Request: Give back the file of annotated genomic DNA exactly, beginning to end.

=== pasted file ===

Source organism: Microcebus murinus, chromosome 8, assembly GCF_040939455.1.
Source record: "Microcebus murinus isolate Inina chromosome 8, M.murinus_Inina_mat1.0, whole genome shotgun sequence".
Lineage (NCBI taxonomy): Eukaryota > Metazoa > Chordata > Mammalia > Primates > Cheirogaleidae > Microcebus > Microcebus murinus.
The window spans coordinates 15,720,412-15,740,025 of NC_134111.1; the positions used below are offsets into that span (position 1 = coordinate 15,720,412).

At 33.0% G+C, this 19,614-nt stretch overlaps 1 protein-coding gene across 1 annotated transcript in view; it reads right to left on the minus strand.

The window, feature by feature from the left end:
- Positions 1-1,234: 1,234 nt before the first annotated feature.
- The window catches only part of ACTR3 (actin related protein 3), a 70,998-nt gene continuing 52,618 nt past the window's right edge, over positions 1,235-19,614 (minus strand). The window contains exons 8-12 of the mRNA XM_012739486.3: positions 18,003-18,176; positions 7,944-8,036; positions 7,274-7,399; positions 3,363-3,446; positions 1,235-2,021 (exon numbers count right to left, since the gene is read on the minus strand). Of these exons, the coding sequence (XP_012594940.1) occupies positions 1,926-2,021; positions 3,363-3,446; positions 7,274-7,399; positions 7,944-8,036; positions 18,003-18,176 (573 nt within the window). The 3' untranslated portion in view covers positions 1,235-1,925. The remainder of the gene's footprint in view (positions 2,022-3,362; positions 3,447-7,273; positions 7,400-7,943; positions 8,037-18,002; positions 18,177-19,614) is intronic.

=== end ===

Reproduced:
Source organism: Microcebus murinus, chromosome 8, assembly GCF_040939455.1.
Source record: "Microcebus murinus isolate Inina chromosome 8, M.murinus_Inina_mat1.0, whole genome shotgun sequence".
Lineage (NCBI taxonomy): Eukaryota > Metazoa > Chordata > Mammalia > Primates > Cheirogaleidae > Microcebus > Microcebus murinus.
The window spans coordinates 15,720,412-15,740,025 of NC_134111.1; the positions used below are offsets into that span (position 1 = coordinate 15,720,412).

At 33.0% G+C, this 19,614-nt stretch overlaps 1 protein-coding gene across 1 annotated transcript in view; it reads right to left on the minus strand.

The window, feature by feature from the left end:
- Positions 1-1,234: 1,234 nt before the first annotated feature.
- The window catches only part of ACTR3 (actin related protein 3), a 70,998-nt gene continuing 52,618 nt past the window's right edge, over positions 1,235-19,614 (minus strand). The window contains exons 8-12 of the mRNA XM_012739486.3: positions 18,003-18,176; positions 7,944-8,036; positions 7,274-7,399; positions 3,363-3,446; positions 1,235-2,021 (exon numbers count right to left, since the gene is read on the minus strand). Of these exons, the coding sequence (XP_012594940.1) occupies positions 1,926-2,021; positions 3,363-3,446; positions 7,274-7,399; positions 7,944-8,036; positions 18,003-18,176 (573 nt within the window). The 3' untranslated portion in view covers positions 1,235-1,925. The remainder of the gene's footprint in view (positions 2,022-3,362; positions 3,447-7,273; positions 7,400-7,943; positions 8,037-18,002; positions 18,177-19,614) is intronic.